The last talk we had the privilege of hearing before lunch was from the legendary Matt Day of Matt Day Photo, YouTube channel Matt Day Photo Film Show, and the podcast The Shoot With Matt Day. Matt has built up a huge following of 85,000+ followers on YouTube has become one of the cultural icons of the analog film community. What sets Matt apart from other photographers is how real he is as a person. This realness came through to the audience and he described his introduction to photography and how he came to love the medium. At the age of 13, Matt’s brother became paralyzed from the waist down which resulted in his family being away for long periods of time, tending to his brother’s needs in the various hospitals he was in. During this time his Aunt gifted him a camera so he could capture his life to allow his parents a window into his world while they were away. This simple act of kindness sparked his intense interest in photography which has lead Matt down a path of continuously documenting his life via photography. He shared with us that “Documenting my life is a personal project that will never end….”. Through his effort to share this passion he has “made real human connections with people around the world” which actually helped save his life in 2018 (which you can read more about here). Overall Matt’s talk was one of my favorites due to his humble and open book approach to his life and story. It was a real pleasure hearing him speak.

“If your legacy is important to you, a silver gelatin print can preserve it. It will be here a lot longer than you will”. - Mike Bain, Harman Technology

After lunch, we had one more speaker to go, an important individual that a lot of younger photographers may not know from our niche community. This speaker was Mike Bain, the US representative for Harman Technology LTD, the owner of Ilford Film. Mike has been in the industry for over 30 years and first started at Ilford as a technical representative in 1988. Mike took us through the hard realities of our niche community and described to us in detail how in 2004 Ilford Imaging went into receivership during the rise of digital camera technologies. At that time, “photographers worldwide were terrified that their popular black and white film HP5 would disappear forever”. In 2005, Harman Technology was founded by former managers of Ilford Imaging UK Limited to purchase the assets needed to save the most important parts of Ilford, to enable film and photo paper production to continue. The following years Ilford continued to lose money, but in 2009 that changed. Harman Technology had its first profitable year in over half a decade. Since that year Ilford has remained in business and has remained an important pillar of the photographic world. After Mike gave us an important history lesson, he mused on the importance of printing your photographs. He told the crowd, “If your legacy is important to you, a silver gelatin print can preserve it. It will be here a lot longer than you will. You should print more!”. The audience cheered and applauded at his final note.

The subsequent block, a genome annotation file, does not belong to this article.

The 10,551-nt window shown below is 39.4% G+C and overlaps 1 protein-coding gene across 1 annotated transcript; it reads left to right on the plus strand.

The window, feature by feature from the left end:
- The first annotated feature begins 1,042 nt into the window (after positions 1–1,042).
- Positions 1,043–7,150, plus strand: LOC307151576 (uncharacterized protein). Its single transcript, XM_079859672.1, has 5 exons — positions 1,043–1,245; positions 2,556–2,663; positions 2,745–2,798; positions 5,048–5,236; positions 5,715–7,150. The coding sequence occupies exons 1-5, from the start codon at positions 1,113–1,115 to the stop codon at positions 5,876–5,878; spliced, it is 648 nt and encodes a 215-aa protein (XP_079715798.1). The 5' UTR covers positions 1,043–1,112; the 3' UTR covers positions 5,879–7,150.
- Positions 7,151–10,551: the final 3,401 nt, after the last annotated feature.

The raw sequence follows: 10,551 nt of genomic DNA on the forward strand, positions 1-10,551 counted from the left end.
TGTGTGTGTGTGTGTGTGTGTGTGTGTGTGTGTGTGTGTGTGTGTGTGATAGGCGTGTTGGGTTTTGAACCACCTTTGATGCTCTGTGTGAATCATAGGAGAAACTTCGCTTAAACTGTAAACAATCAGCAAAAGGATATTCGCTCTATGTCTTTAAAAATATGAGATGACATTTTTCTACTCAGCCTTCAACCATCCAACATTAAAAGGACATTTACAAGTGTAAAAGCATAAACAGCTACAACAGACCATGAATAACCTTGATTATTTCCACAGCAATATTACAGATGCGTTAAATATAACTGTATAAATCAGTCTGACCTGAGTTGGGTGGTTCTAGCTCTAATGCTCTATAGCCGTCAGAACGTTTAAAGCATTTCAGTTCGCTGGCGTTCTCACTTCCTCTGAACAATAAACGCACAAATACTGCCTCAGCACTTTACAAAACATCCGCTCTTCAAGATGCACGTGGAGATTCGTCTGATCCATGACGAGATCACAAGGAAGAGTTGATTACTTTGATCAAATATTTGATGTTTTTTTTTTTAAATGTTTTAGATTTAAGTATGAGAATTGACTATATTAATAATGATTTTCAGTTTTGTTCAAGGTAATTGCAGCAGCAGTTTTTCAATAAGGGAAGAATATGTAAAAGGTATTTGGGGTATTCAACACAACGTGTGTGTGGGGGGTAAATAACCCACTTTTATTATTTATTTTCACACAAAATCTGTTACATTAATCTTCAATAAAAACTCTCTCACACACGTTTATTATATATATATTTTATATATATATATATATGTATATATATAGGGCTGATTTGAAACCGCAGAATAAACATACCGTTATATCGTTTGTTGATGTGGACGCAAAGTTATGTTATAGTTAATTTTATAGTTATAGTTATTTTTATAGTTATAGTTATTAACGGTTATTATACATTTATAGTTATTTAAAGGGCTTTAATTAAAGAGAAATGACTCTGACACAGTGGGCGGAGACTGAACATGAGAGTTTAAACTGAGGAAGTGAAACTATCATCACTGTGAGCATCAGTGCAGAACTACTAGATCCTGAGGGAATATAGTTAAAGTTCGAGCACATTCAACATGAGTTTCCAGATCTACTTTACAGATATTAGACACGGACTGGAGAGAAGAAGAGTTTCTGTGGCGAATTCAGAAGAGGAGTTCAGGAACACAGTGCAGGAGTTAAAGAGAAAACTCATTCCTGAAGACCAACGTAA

The day’s forum was now officially closed but the actives were just getting started! Though every speaker was wonderful, the greatest part about Saturday’s events were the workshops and activities hosted within and alongside it. Immediately following the day’s talks there were four workshops planned which included large format photography instruction by the gentlemen at The Film Photography Project and a creative photography workshop with double exposure techniques lead by Trev Lee. Not only were the workshops provided informative, but they were also fun! If the workshops provided weren’t enough, there was a guided tour of The Darkroom planned for the event’s attendees to go behind the scenes to see how this family-run lab processed and scanned 500+ rolls of film a day. The employees were present and working in full force as we were given a detailed tour of their facilities, machines, and printing stations. The best part of the tour was each employees knowledge about the process who were able to answer any and all questions from both film developing amateurs to home-processing experts.

“This year's Film Photography Paideia was inspiring, community-building, and just downright fun. I finally know what it would feel like to be at "camp" with a few dozen people as obsessed as I am with capturing memories and transferring them to tangible media”. - Andre Domingues, Negative Positives Podcast